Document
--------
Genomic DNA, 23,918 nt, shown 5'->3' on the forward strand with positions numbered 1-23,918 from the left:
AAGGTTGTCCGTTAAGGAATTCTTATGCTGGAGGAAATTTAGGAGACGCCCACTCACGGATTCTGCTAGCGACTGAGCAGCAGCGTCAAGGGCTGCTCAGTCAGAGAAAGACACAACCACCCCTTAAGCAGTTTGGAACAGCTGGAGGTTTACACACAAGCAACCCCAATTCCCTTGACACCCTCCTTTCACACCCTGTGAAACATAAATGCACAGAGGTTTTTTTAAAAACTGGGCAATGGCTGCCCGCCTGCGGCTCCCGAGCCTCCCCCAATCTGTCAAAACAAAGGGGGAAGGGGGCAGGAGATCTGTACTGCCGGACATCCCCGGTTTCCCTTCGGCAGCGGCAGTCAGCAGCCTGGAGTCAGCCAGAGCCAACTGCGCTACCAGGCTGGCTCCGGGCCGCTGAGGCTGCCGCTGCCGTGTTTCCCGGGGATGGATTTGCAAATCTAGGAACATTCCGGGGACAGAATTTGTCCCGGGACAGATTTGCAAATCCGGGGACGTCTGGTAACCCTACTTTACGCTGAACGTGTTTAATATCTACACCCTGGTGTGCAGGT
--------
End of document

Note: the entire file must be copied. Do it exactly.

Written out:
Genomic DNA, 23,918 nt, shown 5'->3' on the forward strand with positions numbered 1-23,918 from the left:
AAGGTTGTCCGTTAAGGAATTCTTATGCTGGAGGAAATTTAGGAGACGCCCACTCACGGATTCTGCTAGCGACTGAGCAGCAGCGTCAAGGGCTGCTCAGTCAGAGAAAGACACAACCACCCCTTAAGCAGTTTGGAACAGCTGGAGGTTTACACACAAGCAACCCCAATTCCCTTGACACCCTCCTTTCACACCCTGTGAAACATAAATGCACAGAGGTTTTTTTAAAAACTGGGCAATGGCTGCCCGCCTGCGGCTCCCGAGCCTCCCCCAATCTGTCAAAACAAAGGGGGAAGGGGGCAGGAGATCTGTACTGCCGGACATCCCCGGTTTCCCTTCGGCAGCGGCAGTCAGCAGCCTGGAGTCAGCCAGAGCCAACTGCGCTACCAGGCTGGCTCCGGGCCGCTGAGGCTGCCGCTGCCGTGTTTCCCGGGGATGGATTTGCAAATCTAGGAACATTCCGGGGACAGAATTTGTCCCGGGACAGATTTGCAAATCCGGGGACGTCTGGTAACCCTACTTTACGCTGAACGTGTTTAATATCTACACCCTGGTGTGCAGGT